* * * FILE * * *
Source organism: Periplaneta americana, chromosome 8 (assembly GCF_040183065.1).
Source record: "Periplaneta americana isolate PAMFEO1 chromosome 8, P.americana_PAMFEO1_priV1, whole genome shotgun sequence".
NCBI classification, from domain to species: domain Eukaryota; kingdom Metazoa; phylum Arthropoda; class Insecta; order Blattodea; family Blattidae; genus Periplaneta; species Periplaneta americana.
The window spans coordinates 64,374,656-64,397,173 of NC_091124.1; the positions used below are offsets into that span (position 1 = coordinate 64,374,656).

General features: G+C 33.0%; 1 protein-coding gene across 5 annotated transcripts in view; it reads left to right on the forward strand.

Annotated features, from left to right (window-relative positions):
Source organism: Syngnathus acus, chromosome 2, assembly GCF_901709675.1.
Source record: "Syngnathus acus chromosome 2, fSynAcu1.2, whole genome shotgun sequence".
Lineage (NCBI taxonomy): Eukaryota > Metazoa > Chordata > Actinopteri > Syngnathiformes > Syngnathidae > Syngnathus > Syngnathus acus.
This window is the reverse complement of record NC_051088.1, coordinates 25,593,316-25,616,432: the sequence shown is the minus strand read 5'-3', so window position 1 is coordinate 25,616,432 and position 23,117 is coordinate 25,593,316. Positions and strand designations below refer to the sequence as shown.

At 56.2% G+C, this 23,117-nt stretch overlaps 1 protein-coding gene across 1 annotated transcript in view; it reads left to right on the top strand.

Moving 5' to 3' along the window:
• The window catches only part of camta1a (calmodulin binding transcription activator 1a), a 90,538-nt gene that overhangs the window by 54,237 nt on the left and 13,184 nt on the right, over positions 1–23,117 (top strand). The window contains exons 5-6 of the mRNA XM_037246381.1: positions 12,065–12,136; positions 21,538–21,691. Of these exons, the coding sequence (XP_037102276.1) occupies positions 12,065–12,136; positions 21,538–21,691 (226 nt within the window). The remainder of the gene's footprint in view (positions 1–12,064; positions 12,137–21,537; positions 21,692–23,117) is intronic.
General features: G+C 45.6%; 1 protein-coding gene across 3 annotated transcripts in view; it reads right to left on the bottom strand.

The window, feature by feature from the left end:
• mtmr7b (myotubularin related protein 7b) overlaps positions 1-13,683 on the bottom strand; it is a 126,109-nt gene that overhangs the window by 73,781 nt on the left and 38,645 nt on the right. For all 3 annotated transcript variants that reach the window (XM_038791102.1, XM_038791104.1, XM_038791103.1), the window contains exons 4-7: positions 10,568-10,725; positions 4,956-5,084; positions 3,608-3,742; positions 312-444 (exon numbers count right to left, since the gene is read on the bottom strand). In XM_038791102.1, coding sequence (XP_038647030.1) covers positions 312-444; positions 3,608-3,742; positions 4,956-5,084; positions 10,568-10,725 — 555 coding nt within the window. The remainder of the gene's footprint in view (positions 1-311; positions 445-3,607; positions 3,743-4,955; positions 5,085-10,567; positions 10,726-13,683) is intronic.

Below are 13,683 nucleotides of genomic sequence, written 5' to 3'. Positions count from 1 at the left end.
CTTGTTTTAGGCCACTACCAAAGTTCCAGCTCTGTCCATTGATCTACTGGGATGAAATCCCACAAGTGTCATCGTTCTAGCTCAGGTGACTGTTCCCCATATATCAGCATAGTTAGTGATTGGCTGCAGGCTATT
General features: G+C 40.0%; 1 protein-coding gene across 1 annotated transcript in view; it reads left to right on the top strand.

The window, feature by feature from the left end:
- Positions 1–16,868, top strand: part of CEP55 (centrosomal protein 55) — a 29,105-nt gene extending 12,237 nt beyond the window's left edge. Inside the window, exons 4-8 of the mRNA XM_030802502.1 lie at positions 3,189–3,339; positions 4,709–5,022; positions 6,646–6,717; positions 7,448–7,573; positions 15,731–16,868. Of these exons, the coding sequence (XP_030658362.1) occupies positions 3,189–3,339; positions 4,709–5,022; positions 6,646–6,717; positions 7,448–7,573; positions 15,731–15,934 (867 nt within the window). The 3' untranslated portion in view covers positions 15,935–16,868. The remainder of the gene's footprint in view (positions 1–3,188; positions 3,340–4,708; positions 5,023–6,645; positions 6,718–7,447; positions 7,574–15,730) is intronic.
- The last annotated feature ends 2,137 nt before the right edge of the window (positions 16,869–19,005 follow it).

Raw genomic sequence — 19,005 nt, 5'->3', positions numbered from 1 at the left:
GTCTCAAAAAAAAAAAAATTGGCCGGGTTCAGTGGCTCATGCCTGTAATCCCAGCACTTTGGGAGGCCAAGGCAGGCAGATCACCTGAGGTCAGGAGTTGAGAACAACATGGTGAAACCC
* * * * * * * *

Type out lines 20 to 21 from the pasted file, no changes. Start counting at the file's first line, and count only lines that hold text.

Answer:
The window, feature by feature from the left end:
- Positions 1–16,868, top strand: part of CEP55 (centrosomal protein 55) — a 29,105-nt gene extending 12,237 nt beyond the window's left edge. Inside the window, exons 4-8 of the mRNA XM_030802502.1 lie at positions 3,189–3,339; positions 4,709–5,022; positions 6,646–6,717; positions 7,448–7,573; positions 15,731–16,868. Of these exons, the coding sequence (XP_030658362.1) occupies positions 3,189–3,339; positions 4,709–5,022; positions 6,646–6,717; positions 7,448–7,573; positions 15,731–15,934 (867 nt within the window). The 3' untranslated portion in view covers positions 15,935–16,868. The remainder of the gene's footprint in view (positions 1–3,188; positions 3,340–4,708; positions 5,023–6,645; positions 6,718–7,447; positions 7,574–15,730) is intronic.